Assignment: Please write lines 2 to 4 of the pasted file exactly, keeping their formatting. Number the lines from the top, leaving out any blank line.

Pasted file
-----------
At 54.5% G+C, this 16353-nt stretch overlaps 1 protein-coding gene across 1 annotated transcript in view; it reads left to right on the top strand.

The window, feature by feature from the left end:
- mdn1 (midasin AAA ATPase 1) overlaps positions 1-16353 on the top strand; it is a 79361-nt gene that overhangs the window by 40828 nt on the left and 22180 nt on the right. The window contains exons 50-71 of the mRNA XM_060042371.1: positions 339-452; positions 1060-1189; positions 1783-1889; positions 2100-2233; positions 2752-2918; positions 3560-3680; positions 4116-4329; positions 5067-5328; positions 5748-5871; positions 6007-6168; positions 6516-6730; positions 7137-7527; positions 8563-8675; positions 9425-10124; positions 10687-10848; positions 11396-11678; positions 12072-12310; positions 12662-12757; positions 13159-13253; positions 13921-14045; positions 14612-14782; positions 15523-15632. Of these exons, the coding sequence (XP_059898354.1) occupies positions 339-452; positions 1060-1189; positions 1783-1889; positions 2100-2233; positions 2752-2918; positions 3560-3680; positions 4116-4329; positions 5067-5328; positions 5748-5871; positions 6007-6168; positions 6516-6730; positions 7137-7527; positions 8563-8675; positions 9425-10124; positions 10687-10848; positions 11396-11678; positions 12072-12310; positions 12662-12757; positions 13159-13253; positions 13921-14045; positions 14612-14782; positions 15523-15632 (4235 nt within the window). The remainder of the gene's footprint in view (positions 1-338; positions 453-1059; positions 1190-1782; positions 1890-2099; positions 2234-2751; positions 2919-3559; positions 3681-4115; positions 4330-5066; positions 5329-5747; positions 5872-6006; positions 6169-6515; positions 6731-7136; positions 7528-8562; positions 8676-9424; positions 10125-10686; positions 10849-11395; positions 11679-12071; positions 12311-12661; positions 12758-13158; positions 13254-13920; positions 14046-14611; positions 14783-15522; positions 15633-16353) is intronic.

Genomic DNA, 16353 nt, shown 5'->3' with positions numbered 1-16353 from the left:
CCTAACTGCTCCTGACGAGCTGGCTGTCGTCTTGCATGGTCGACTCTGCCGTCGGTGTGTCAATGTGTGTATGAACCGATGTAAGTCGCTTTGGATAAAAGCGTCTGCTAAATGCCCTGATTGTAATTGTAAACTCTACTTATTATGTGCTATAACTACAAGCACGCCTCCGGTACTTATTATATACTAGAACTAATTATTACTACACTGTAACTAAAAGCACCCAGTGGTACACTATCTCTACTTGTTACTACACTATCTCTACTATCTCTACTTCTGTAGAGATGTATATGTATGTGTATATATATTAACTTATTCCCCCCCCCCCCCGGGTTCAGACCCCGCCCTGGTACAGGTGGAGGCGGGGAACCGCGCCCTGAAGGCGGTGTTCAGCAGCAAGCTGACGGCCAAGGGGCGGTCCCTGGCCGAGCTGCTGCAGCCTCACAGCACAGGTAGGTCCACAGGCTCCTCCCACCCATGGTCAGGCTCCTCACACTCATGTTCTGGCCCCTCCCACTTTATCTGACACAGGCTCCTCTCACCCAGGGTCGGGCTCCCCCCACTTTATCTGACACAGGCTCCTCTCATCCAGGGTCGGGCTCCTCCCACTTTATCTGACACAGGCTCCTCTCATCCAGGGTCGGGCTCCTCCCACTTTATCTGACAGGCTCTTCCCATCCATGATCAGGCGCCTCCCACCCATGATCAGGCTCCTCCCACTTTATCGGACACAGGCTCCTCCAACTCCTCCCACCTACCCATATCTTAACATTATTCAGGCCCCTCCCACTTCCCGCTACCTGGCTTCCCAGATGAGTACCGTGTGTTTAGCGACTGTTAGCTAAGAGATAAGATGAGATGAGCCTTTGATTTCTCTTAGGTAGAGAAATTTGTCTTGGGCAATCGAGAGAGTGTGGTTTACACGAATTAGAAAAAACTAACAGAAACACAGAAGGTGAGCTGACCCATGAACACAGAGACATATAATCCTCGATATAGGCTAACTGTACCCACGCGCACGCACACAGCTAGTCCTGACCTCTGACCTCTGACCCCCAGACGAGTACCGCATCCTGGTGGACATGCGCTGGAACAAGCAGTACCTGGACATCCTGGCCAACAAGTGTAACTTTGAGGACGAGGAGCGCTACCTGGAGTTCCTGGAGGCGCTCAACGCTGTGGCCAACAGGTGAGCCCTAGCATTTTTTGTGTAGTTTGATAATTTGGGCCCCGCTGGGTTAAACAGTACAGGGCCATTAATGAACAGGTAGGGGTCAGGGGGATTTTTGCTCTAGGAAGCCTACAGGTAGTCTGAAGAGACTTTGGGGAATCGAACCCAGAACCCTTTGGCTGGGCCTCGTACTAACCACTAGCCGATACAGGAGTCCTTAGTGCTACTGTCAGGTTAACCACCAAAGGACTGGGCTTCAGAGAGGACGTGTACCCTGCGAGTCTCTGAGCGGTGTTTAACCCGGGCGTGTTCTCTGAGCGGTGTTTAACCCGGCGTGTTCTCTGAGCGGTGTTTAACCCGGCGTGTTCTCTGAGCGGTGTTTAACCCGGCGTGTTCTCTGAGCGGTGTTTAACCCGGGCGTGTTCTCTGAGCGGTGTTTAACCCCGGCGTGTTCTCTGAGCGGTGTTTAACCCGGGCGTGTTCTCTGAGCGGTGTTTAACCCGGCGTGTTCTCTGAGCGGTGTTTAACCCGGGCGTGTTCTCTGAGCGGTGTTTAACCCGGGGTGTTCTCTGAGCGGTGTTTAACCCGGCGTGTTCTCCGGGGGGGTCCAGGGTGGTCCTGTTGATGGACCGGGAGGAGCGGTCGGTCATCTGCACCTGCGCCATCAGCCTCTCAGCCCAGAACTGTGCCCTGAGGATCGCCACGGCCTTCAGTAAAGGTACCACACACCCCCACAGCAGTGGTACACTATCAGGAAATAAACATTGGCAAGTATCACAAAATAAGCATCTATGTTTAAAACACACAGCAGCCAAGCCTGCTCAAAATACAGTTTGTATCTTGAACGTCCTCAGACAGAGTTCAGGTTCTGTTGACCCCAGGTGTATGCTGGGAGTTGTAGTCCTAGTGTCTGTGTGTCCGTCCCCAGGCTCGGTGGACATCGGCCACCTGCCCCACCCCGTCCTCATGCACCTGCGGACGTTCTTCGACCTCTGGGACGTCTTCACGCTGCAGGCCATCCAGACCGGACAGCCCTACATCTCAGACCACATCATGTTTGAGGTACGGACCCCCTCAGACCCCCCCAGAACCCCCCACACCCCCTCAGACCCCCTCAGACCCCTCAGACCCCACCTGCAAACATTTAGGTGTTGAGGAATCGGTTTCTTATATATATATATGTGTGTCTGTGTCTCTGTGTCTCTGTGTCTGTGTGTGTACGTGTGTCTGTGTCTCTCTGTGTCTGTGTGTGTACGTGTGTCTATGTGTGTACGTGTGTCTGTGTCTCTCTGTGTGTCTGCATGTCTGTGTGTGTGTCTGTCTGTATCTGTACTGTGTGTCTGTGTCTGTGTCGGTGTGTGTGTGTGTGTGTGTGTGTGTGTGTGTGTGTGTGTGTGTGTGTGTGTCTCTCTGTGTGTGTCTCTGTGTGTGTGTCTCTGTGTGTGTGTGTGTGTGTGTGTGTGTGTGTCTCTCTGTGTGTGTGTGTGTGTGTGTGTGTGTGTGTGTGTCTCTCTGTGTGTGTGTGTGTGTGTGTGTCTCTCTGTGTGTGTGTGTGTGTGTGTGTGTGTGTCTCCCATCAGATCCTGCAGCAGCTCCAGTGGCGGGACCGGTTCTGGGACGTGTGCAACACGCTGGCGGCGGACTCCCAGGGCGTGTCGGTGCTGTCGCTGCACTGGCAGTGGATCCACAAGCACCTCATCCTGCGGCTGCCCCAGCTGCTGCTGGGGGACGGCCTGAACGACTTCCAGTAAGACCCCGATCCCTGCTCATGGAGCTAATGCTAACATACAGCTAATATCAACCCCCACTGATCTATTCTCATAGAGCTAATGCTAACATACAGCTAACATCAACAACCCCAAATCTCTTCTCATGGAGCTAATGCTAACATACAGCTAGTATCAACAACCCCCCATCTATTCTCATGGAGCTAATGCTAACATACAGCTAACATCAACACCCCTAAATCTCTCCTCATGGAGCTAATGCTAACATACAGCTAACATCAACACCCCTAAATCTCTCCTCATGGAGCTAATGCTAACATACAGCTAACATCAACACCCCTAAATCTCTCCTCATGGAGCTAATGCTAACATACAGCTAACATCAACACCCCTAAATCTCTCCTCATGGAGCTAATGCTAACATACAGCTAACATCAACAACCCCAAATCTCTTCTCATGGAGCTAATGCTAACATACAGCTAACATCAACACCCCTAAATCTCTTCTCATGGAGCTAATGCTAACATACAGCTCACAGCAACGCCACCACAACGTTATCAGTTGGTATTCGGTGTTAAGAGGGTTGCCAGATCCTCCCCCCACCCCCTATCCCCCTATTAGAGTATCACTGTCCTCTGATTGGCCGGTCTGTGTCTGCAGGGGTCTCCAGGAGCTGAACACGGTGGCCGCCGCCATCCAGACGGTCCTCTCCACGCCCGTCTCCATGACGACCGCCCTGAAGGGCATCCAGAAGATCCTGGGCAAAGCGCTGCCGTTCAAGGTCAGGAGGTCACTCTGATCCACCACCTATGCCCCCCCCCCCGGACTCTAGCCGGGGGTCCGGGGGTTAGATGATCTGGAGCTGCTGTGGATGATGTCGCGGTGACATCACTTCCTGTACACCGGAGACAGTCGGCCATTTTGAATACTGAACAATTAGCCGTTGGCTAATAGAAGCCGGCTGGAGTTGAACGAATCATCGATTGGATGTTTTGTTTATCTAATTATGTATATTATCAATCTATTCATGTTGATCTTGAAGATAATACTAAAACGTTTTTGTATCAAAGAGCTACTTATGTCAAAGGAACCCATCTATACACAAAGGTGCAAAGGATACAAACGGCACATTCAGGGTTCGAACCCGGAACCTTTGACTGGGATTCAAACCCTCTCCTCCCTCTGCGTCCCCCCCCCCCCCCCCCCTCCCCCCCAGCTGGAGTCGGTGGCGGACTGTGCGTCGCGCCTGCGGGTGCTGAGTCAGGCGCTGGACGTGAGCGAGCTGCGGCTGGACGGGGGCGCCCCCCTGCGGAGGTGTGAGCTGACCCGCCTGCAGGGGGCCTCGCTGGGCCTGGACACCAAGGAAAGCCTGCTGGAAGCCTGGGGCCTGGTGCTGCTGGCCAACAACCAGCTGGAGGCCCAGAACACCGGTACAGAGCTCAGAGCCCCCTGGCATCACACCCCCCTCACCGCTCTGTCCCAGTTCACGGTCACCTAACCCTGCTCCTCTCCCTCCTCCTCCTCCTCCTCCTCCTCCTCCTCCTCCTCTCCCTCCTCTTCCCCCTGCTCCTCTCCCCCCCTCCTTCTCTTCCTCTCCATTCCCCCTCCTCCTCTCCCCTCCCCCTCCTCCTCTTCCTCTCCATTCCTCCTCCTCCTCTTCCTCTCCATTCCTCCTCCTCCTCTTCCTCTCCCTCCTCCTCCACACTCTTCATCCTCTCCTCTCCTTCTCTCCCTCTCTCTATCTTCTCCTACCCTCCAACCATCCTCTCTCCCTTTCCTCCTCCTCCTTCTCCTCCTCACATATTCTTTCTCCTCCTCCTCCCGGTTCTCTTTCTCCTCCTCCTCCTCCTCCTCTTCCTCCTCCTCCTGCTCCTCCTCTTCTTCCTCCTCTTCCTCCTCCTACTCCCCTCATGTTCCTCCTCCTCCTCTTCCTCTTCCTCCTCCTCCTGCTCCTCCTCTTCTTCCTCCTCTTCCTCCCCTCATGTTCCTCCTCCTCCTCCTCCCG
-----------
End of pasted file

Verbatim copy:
The window, feature by feature from the left end:
- mdn1 (midasin AAA ATPase 1) overlaps positions 1-16353 on the top strand; it is a 79361-nt gene that overhangs the window by 40828 nt on the left and 22180 nt on the right. The window contains exons 50-71 of the mRNA XM_060042371.1: positions 339-452; positions 1060-1189; positions 1783-1889; positions 2100-2233; positions 2752-2918; positions 3560-3680; positions 4116-4329; positions 5067-5328; positions 5748-5871; positions 6007-6168; positions 6516-6730; positions 7137-7527; positions 8563-8675; positions 9425-10124; positions 10687-10848; positions 11396-11678; positions 12072-12310; positions 12662-12757; positions 13159-13253; positions 13921-14045; positions 14612-14782; positions 15523-15632. Of these exons, the coding sequence (XP_059898354.1) occupies positions 339-452; positions 1060-1189; positions 1783-1889; positions 2100-2233; positions 2752-2918; positions 3560-3680; positions 4116-4329; positions 5067-5328; positions 5748-5871; positions 6007-6168; positions 6516-6730; positions 7137-7527; positions 8563-8675; positions 9425-10124; positions 10687-10848; positions 11396-11678; positions 12072-12310; positions 12662-12757; positions 13159-13253; positions 13921-14045; positions 14612-14782; positions 15523-15632 (4235 nt within the window). The remainder of the gene's footprint in view (positions 1-338; positions 453-1059; positions 1190-1782; positions 1890-2099; positions 2234-2751; positions 2919-3559; positions 3681-4115; positions 4330-5066; positions 5329-5747; positions 5872-6006; positions 6169-6515; positions 6731-7136; positions 7528-8562; positions 8676-9424; positions 10125-10686; positions 10849-11395; positions 11679-12071; positions 12311-12661; positions 12758-13158; positions 13254-13920; positions 14046-14611; positions 14783-15522; positions 15633-16353) is intronic.

Genomic DNA, 16353 nt, shown 5'->3' with positions numbered 1-16353 from the left: